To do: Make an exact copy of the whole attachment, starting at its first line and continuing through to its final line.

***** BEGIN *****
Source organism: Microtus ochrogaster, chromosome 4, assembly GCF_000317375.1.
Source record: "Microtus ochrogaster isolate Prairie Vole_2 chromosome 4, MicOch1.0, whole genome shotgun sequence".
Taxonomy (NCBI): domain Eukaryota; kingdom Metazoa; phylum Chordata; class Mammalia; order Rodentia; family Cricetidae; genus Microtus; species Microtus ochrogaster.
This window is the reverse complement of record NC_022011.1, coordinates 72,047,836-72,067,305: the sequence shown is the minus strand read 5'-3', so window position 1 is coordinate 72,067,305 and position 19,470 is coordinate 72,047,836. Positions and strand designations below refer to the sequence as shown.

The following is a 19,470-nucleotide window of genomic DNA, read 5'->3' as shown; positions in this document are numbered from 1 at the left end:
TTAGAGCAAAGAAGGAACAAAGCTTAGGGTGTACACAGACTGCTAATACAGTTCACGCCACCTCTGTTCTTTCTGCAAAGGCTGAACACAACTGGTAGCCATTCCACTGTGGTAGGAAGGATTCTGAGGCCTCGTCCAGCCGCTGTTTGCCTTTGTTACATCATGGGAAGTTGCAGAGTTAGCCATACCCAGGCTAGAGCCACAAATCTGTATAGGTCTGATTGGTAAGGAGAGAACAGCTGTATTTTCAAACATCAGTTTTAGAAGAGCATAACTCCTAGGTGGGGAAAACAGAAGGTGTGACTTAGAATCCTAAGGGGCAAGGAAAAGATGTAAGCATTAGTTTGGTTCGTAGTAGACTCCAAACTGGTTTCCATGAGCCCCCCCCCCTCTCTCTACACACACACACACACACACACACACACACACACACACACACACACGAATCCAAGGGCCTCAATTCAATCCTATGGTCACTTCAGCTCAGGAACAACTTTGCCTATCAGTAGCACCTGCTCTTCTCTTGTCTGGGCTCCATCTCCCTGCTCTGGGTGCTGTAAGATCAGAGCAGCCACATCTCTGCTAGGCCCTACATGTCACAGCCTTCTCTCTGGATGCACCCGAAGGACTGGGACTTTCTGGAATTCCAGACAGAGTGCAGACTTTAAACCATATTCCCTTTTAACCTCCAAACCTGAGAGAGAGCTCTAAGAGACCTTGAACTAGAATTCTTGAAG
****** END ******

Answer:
Source organism: Microtus ochrogaster, chromosome 4, assembly GCF_000317375.1.
Source record: "Microtus ochrogaster isolate Prairie Vole_2 chromosome 4, MicOch1.0, whole genome shotgun sequence".
Taxonomy (NCBI): domain Eukaryota; kingdom Metazoa; phylum Chordata; class Mammalia; order Rodentia; family Cricetidae; genus Microtus; species Microtus ochrogaster.
This window is the reverse complement of record NC_022011.1, coordinates 72,047,836-72,067,305: the sequence shown is the minus strand read 5'-3', so window position 1 is coordinate 72,067,305 and position 19,470 is coordinate 72,047,836. Positions and strand designations below refer to the sequence as shown.

The following is a 19,470-nucleotide window of genomic DNA, read 5'->3' as shown; positions in this document are numbered from 1 at the left end:
TTAGAGCAAAGAAGGAACAAAGCTTAGGGTGTACACAGACTGCTAATACAGTTCACGCCACCTCTGTTCTTTCTGCAAAGGCTGAACACAACTGGTAGCCATTCCACTGTGGTAGGAAGGATTCTGAGGCCTCGTCCAGCCGCTGTTTGCCTTTGTTACATCATGGGAAGTTGCAGAGTTAGCCATACCCAGGCTAGAGCCACAAATCTGTATAGGTCTGATTGGTAAGGAGAGAACAGCTGTATTTTCAAACATCAGTTTTAGAAGAGCATAACTCCTAGGTGGGGAAAACAGAAGGTGTGACTTAGAATCCTAAGGGGCAAGGAAAAGATGTAAGCATTAGTTTGGTTCGTAGTAGACTCCAAACTGGTTTCCATGAGCCCCCCCCCCTCTCTCTACACACACACACACACACACACACACACACACACACACACACACACGAATCCAAGGGCCTCAATTCAATCCTATGGTCACTTCAGCTCAGGAACAACTTTGCCTATCAGTAGCACCTGCTCTTCTCTTGTCTGGGCTCCATCTCCCTGCTCTGGGTGCTGTAAGATCAGAGCAGCCACATCTCTGCTAGGCCCTACATGTCACAGCCTTCTCTCTGGATGCACCCGAAGGACTGGGACTTTCTGGAATTCCAGACAGAGTGCAGACTTTAAACCATATTCCCTTTTAACCTCCAAACCTGAGAGAGAGCTCTAAGAGACCTTGAACTAGAATTCTTGAAG